Front page news followed by brief trial.

This week’s Daily News had a front page article about Sugarhouse’s private investigators questioning the public about signing a democratic petition.

Taking it to the streets and asking each voter if they did sign the petition does make some sense, but it looks more like they are just trying to make the public uncomfortable. They asked her if she had a lawyer. I understand this is legal, but certainly intimidating to most people. They then hid their license plate as they left. Sugarhouse is clearly not listening to the public– they are trying to intimidate them and are unwilling to stand up to the people that oppose them.

On the heels of Sugarhouse’s P.I.s advising the public to retain a lawyer, Sprague, an investor in Sugarhouse provides us with reason to believe that maybe he knows how to run a court room.

if you think the proceedings and decision make sense, send me an email. The signatures were gathered in good faith. I was there, I gathered several hundred personally in freezing cold weather. There are clearly a lot of Philadelphians who are against casinos. It would appear the judge really wasn’t interested interested the will of the people.

If I read the article correctly:
– They argued over the spelling of Griffin,
– Mary agreed that it *appeared* like multiple signatures on one page “might” have been signed by the same person and
– The judge then denied further requests to question Sprague’s evidence and ruled in favor of Sugarhouse.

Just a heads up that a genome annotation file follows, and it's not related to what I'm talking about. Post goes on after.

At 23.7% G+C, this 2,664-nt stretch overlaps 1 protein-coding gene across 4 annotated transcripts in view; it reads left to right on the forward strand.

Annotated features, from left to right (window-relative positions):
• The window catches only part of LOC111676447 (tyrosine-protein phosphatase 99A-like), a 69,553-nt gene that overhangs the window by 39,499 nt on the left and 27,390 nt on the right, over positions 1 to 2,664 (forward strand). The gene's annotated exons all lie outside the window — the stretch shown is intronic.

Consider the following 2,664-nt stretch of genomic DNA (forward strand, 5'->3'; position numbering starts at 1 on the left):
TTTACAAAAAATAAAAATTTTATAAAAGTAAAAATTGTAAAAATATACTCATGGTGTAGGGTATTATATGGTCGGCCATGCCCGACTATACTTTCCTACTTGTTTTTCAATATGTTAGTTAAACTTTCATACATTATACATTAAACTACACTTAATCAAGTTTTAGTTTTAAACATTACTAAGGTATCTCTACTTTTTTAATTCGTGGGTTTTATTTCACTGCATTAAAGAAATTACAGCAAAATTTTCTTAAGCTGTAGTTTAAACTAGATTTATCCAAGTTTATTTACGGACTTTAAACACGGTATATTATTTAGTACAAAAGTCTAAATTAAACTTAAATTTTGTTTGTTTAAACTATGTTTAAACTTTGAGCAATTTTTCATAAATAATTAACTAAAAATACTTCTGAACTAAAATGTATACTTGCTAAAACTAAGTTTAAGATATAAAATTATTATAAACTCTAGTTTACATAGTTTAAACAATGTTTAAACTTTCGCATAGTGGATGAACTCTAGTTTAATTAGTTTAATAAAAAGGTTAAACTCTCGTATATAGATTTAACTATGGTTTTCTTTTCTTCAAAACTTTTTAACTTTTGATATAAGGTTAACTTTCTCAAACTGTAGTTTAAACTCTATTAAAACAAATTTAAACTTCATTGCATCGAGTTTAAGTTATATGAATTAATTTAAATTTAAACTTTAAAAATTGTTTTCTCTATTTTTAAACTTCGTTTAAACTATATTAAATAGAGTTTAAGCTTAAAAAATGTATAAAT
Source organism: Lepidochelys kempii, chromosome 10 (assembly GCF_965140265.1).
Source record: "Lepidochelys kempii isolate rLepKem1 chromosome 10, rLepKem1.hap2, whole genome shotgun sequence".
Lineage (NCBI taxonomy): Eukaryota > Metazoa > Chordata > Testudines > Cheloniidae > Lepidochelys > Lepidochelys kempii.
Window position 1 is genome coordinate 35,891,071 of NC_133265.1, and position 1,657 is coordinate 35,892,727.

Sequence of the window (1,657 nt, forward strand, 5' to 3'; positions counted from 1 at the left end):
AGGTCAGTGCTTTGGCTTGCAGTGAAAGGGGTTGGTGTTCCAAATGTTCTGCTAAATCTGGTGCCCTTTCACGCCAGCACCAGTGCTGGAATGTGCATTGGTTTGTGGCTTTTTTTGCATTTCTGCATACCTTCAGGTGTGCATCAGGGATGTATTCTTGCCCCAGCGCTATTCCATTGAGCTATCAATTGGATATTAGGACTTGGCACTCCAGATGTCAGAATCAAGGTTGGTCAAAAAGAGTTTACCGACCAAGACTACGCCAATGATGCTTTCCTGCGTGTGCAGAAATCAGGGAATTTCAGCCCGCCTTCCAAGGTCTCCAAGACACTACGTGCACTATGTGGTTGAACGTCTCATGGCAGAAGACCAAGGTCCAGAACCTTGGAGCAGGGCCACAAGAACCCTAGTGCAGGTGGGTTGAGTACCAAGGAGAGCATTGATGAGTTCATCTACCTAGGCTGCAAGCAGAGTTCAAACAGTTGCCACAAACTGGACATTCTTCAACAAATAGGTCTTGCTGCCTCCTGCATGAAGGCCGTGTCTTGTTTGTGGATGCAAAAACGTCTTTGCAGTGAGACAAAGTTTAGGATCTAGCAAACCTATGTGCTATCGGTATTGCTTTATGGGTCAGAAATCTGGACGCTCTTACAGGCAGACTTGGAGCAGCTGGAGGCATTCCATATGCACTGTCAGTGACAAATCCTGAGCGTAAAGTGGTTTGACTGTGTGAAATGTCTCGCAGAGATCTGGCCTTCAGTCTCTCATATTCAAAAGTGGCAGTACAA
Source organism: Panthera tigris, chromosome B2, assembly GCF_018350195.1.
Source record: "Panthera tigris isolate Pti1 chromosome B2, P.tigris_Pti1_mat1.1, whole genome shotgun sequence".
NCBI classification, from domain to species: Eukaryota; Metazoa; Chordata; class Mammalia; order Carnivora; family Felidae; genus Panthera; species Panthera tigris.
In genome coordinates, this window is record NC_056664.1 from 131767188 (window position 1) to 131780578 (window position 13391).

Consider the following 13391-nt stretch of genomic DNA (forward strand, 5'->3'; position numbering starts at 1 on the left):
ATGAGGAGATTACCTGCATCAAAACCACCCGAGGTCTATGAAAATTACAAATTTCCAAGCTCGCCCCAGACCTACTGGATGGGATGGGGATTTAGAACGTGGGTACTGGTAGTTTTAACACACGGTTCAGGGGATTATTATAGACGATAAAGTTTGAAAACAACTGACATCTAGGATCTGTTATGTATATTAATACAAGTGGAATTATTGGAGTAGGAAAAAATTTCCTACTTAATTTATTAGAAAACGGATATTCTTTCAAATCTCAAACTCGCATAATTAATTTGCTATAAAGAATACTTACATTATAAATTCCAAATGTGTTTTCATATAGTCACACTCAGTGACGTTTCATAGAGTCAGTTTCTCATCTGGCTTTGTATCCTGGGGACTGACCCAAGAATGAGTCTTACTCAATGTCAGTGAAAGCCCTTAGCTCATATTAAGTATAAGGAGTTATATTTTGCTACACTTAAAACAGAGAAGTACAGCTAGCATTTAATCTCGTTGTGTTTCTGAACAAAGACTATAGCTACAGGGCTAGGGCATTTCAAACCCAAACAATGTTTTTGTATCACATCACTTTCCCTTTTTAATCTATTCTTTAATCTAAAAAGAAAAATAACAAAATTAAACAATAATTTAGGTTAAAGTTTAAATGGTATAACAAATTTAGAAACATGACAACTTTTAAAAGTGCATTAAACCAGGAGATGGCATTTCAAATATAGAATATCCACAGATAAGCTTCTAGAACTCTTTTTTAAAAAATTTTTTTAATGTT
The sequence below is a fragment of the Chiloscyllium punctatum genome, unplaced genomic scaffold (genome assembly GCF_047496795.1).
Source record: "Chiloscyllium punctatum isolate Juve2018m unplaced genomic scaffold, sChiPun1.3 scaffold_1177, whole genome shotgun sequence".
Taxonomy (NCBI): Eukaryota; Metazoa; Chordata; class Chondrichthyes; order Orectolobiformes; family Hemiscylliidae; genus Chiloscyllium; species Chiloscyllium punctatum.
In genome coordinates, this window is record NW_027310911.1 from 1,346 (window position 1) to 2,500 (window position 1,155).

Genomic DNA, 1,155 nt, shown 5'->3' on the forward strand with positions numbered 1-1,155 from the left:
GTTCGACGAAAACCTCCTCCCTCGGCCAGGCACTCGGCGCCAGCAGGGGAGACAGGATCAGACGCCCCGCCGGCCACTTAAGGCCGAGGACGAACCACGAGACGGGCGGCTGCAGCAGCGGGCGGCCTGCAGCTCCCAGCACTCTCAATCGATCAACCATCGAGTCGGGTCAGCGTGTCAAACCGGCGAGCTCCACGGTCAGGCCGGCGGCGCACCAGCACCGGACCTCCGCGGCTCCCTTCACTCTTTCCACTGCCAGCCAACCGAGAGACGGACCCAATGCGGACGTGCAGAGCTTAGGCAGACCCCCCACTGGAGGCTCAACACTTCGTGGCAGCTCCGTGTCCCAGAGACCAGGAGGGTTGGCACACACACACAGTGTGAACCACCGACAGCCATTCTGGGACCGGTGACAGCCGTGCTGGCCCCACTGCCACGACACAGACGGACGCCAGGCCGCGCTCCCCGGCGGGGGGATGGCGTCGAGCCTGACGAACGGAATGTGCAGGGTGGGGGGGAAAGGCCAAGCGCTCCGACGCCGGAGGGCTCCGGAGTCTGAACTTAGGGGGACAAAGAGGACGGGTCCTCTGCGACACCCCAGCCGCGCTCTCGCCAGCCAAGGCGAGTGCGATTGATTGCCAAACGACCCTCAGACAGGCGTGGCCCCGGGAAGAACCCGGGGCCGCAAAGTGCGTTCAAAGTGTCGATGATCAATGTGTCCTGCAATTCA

This is just more reason to write your councilperson. and ask him/her to support the referendum.

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About morgan

Morgan is a freelance IT consultant living in Philadelphia. He lives with his girlfriend in an old house in Fishtown that they may never finish renovating. His focus is enterprise Messaging (think email) and Directory. Many of his customers are education, school districts and Universities. He also gets involved with most aspects of enterprise Linux and UNIX (mostly Solaris) administration, Perl, hopefully Ruby, PHP, some Java and C programming. He holds a romantic attachment to software development though he spends most of his time making software work rather than making software. He rides motorcycles both on and off the track, reads literature with vague thoughts of giving up IT to teach English literature.

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